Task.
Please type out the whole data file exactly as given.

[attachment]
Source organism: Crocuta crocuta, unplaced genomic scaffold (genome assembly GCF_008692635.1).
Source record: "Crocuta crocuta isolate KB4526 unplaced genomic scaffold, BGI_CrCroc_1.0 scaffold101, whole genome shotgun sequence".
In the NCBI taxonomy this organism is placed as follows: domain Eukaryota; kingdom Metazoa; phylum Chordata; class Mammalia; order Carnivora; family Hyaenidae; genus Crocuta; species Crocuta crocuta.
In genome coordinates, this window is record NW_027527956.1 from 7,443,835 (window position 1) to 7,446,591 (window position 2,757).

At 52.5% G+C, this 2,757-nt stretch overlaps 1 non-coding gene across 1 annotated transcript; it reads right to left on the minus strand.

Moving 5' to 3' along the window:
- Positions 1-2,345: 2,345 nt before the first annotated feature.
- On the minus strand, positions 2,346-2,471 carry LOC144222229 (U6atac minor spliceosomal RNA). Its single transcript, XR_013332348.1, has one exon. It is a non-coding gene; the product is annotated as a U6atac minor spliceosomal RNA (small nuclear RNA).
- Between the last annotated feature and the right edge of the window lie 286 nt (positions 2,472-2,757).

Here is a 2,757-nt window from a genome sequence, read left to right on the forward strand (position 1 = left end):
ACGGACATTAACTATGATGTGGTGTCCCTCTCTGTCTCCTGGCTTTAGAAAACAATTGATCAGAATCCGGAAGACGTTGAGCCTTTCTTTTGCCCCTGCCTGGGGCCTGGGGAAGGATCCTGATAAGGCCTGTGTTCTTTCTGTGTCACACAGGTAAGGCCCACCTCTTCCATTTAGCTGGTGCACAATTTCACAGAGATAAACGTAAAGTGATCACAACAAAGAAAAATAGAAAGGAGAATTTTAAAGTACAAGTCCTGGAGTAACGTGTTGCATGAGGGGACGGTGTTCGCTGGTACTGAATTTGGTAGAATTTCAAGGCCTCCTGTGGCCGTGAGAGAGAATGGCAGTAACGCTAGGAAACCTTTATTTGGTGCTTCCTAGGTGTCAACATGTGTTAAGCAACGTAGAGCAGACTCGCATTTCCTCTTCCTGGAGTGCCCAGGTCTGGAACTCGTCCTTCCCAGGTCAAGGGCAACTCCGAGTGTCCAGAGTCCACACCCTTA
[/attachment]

Source organism: Crocuta crocuta, unplaced genomic scaffold (genome assembly GCF_008692635.1).
Source record: "Crocuta crocuta isolate KB4526 unplaced genomic scaffold, BGI_CrCroc_1.0 scaffold101, whole genome shotgun sequence".
In the NCBI taxonomy this organism is placed as follows: domain Eukaryota; kingdom Metazoa; phylum Chordata; class Mammalia; order Carnivora; family Hyaenidae; genus Crocuta; species Crocuta crocuta.
In genome coordinates, this window is record NW_027527956.1 from 7,443,835 (window position 1) to 7,446,591 (window position 2,757).

At 52.5% G+C, this 2,757-nt stretch overlaps 1 non-coding gene across 1 annotated transcript; it reads right to left on the minus strand.

Moving 5' to 3' along the window:
- Positions 1-2,345: 2,345 nt before the first annotated feature.
- On the minus strand, positions 2,346-2,471 carry LOC144222229 (U6atac minor spliceosomal RNA). Its single transcript, XR_013332348.1, has one exon. It is a non-coding gene; the product is annotated as a U6atac minor spliceosomal RNA (small nuclear RNA).
- Between the last annotated feature and the right edge of the window lie 286 nt (positions 2,472-2,757).

Here is a 2,757-nt window from a genome sequence, read left to right on the forward strand (position 1 = left end):
ACGGACATTAACTATGATGTGGTGTCCCTCTCTGTCTCCTGGCTTTAGAAAACAATTGATCAGAATCCGGAAGACGTTGAGCCTTTCTTTTGCCCCTGCCTGGGGCCTGGGGAAGGATCCTGATAAGGCCTGTGTTCTTTCTGTGTCACACAGGTAAGGCCCACCTCTTCCATTTAGCTGGTGCACAATTTCACAGAGATAAACGTAAAGTGATCACAACAAAGAAAAATAGAAAGGAGAATTTTAAAGTACAAGTCCTGGAGTAACGTGTTGCATGAGGGGACGGTGTTCGCTGGTACTGAATTTGGTAGAATTTCAAGGCCTCCTGTGGCCGTGAGAGAGAATGGCAGTAACGCTAGGAAACCTTTATTTGGTGCTTCCTAGGTGTCAACATGTGTTAAGCAACGTAGAGCAGACTCGCATTTCCTCTTCCTGGAGTGCCCAGGTCTGGAACTCGTCCTTCCCAGGTCAAGGGCAACTCCGAGTGTCCAGAGTCCACACCCTTA